Peace Without and Within by Rabbi Avi Pollak


Chazal tell us that after enduring many years of difficult challenges, including dealing with Lavan, confronting Esav, and dealing with his daughter’s assault, Yaakov Avinu wished that he could finally live in peace and tranquility.  Unfortunately for him, he was forced to deal with another tragic turn of events - the debacle of Yosef and his brothers.

The Midrash adds that God felt that Yaakov should not have expected to live in peace and tranquility.  Is it not enough that he will spend his life in the World to Come in peace?  Does he deserve to spend this world with that comfort as well?

This criticism of Yaakov is puzzling.  Was it wrong for him to wish to finish his life with contentment, especially considering that he had already endured so many challenges?

Rav Nissan Alpert explains that until that point, Yaakov had fended off enemies from the outside.  He was forced to run from Esav, to deal with Lavan’s trickery, to confront Esav one final time, and to deal with an assault on his daughter.  These were all challenges from people who did not share his values and world-view and wanted to take advantage of Yaakov and his family.  But in focusing all his energy on protecting himself from the world around him, he neglected to notice the problems that were brewing within his very own family.  With such intense hatred surfacing between his sons, he could not have expected to live out his life with ease; he should have confronted the internal challenge and solved it before it would be too late.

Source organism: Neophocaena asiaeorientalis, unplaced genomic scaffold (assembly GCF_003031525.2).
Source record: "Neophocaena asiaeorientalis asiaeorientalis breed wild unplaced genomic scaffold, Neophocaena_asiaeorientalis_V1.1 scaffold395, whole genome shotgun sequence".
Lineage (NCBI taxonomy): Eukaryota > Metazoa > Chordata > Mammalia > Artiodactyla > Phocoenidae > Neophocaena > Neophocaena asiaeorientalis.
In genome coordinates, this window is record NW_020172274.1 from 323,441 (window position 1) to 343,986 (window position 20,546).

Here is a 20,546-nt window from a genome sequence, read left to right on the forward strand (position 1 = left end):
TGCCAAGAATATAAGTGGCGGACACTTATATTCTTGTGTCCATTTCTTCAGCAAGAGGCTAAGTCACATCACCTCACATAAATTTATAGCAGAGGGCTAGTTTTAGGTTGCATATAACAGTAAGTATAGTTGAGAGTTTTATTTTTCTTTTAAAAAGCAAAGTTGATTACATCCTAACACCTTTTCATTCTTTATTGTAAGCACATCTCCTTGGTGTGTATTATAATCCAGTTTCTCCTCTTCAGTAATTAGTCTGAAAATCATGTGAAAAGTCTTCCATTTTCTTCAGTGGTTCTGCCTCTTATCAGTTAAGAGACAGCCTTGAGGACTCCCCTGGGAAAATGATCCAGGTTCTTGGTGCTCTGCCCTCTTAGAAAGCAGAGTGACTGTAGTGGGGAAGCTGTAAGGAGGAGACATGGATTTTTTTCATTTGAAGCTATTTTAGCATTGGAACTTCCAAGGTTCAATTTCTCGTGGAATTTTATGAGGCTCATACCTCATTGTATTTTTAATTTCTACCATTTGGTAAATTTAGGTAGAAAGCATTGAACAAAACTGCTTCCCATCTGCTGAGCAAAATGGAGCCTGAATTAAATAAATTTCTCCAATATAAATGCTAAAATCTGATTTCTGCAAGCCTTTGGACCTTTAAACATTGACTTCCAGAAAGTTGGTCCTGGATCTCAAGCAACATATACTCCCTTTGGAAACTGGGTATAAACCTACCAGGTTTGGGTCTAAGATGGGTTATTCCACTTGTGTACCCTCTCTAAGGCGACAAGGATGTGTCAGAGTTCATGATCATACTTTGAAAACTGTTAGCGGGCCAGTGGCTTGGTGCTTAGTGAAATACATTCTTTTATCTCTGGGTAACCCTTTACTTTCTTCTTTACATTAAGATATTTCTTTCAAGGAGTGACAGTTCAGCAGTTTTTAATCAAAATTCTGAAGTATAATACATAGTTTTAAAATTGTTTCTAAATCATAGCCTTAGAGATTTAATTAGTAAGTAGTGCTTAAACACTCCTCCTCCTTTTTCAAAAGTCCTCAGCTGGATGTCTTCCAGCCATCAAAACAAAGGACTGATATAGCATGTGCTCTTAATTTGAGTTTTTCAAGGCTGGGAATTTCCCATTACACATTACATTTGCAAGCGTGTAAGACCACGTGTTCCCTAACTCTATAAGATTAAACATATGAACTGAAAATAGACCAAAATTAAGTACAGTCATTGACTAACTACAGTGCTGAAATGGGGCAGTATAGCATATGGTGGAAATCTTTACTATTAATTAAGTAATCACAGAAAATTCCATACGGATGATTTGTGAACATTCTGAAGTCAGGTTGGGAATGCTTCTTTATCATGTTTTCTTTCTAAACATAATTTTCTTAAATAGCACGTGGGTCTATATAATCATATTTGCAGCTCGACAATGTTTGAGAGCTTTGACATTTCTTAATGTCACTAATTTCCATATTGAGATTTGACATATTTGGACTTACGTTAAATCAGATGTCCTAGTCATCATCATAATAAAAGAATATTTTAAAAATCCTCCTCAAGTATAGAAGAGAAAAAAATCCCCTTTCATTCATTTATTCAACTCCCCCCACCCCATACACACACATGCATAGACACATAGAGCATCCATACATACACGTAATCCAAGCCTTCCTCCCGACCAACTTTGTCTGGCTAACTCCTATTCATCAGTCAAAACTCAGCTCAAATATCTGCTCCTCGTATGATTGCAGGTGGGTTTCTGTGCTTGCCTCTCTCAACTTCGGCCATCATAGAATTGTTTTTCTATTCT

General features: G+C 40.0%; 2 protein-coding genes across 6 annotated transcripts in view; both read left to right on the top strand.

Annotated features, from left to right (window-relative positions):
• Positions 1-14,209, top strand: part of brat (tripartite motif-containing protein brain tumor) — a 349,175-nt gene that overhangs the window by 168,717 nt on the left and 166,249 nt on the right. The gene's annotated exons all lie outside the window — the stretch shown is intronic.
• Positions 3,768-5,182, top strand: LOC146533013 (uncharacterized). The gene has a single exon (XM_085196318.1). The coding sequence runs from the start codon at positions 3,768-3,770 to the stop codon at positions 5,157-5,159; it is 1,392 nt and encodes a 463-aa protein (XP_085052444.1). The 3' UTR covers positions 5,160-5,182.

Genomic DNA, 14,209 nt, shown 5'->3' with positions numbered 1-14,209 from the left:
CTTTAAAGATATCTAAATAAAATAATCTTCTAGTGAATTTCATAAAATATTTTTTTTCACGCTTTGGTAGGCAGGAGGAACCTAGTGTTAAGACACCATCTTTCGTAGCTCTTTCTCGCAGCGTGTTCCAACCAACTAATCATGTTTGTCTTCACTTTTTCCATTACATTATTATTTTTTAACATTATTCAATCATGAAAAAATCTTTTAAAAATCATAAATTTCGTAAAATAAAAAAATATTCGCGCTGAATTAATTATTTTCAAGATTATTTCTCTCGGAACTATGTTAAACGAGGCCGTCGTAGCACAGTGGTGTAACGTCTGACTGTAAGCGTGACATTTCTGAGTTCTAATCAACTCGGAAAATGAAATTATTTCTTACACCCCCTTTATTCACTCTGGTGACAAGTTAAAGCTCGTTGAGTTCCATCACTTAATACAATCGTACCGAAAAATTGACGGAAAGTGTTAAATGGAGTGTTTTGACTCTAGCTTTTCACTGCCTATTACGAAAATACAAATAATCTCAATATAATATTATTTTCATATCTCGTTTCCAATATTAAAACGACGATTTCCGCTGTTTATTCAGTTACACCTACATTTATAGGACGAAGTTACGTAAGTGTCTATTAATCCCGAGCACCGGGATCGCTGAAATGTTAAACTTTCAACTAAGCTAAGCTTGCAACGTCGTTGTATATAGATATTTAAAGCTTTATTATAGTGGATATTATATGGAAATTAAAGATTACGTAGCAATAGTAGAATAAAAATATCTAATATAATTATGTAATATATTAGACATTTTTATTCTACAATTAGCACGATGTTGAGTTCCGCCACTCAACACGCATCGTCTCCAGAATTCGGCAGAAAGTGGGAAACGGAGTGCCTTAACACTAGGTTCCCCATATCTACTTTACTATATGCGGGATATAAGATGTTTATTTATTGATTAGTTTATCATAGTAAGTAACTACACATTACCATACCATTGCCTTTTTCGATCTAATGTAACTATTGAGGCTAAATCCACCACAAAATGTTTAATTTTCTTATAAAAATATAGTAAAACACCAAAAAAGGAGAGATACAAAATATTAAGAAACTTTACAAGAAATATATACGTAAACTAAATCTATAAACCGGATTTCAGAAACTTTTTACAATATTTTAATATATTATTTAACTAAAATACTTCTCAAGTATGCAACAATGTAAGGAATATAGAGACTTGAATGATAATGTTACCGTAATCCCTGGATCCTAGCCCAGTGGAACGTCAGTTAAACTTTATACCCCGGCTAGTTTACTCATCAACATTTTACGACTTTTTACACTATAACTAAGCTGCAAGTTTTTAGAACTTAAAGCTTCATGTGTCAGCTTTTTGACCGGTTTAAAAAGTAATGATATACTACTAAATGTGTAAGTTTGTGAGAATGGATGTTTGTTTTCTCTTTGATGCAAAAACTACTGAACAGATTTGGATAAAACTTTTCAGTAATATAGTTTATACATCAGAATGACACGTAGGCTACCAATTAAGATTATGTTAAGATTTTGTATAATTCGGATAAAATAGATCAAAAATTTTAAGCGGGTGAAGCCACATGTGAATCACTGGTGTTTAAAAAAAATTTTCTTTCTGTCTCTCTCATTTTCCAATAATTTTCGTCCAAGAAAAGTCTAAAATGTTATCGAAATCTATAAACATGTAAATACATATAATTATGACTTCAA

Chazal and the Rishonim often point out parallels between the lives of our Avot and the history of our nation.  There are many examples of the Jewish people succeeding in dealing with challenges from the unfriendly world around them, only to be crippled by internal conflict and hatred.

We must be careful to avoid this tragic error ourselves.  As we hope to succeed in securing a safe, peaceful and spiritual existence for Klal Yisrael in Eretz Yisrael, we must be able to transcend our political or religious differences to coexist peacefully.  We must show respect and appreciation for all those who have taken the courageous step to live in Eretz Yisrael and confront our national challenge on the front line.

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